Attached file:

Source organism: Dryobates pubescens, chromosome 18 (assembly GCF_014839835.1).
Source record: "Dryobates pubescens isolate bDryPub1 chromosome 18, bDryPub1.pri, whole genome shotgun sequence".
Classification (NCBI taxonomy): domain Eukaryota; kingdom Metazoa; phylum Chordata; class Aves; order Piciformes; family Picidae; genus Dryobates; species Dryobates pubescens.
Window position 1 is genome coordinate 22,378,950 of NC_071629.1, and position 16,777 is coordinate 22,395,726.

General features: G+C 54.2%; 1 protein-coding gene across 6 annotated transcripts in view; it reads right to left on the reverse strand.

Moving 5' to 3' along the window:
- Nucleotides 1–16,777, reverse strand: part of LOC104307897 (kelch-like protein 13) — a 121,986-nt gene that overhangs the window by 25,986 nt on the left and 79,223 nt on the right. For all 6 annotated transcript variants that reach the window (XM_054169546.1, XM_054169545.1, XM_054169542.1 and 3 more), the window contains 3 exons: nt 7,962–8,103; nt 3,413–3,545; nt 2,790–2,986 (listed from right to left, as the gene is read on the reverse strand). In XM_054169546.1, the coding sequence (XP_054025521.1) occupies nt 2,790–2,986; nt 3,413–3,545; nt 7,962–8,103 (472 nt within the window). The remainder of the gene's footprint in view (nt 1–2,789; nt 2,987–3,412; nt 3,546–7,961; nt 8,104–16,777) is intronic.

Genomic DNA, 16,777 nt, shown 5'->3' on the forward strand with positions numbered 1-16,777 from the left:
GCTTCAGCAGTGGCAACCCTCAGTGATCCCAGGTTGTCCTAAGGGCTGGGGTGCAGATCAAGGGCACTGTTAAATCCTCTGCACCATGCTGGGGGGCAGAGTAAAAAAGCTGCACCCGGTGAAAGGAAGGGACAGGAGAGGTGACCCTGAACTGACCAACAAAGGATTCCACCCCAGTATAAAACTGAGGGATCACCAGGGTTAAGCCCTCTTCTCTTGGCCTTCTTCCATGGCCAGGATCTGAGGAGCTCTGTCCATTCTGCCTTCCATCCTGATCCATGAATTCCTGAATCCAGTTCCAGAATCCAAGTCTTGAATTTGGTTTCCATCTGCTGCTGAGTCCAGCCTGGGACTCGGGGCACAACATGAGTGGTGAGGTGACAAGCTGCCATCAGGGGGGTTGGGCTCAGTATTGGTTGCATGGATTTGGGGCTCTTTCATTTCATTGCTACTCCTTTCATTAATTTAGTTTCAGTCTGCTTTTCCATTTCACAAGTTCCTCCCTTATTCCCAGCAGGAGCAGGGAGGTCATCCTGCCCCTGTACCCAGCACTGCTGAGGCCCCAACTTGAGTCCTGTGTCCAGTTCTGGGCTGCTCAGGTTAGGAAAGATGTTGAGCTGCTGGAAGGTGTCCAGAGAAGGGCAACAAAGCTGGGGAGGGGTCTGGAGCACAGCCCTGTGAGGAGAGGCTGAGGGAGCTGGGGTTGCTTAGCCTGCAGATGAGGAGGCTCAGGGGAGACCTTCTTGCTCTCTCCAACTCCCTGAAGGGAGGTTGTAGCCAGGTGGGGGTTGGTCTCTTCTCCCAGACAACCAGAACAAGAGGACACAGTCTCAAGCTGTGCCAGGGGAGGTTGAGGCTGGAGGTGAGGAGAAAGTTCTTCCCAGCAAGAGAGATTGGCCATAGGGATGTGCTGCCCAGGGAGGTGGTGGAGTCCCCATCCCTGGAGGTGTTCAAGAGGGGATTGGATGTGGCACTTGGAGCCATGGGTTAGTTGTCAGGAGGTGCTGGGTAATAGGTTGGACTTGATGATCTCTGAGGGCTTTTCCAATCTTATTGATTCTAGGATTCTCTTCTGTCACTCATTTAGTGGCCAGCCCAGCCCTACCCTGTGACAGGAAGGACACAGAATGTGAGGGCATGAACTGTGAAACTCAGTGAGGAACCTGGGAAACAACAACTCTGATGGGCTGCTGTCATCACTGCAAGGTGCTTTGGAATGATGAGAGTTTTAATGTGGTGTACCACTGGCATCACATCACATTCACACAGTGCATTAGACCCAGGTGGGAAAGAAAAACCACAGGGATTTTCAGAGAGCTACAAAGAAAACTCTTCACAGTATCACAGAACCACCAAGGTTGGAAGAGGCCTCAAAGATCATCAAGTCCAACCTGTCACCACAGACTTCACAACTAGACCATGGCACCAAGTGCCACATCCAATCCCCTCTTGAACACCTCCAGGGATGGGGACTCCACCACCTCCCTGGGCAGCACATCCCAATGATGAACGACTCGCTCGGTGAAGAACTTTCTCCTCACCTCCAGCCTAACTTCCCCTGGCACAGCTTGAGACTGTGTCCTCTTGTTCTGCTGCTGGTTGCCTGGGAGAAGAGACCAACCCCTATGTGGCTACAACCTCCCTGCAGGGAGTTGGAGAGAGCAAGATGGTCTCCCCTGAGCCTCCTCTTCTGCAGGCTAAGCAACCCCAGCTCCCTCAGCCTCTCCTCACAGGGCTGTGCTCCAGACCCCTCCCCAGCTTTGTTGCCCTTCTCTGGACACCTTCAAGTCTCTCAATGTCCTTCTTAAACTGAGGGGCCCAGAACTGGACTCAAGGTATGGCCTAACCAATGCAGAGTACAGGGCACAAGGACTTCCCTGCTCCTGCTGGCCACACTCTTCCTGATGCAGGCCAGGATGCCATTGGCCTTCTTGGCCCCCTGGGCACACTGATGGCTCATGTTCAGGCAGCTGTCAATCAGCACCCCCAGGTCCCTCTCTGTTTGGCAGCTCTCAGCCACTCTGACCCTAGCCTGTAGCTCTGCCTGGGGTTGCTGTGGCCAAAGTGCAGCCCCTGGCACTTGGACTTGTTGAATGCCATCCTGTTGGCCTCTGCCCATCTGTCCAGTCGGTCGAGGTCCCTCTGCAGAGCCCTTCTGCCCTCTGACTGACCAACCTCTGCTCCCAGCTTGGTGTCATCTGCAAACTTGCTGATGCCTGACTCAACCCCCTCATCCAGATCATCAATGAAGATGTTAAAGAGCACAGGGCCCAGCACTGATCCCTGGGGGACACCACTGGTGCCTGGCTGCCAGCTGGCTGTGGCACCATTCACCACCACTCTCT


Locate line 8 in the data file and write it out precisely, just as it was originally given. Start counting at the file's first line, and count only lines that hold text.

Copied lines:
Genomic DNA, 16,777 nt, shown 5'->3' on the forward strand with positions numbered 1-16,777 from the left: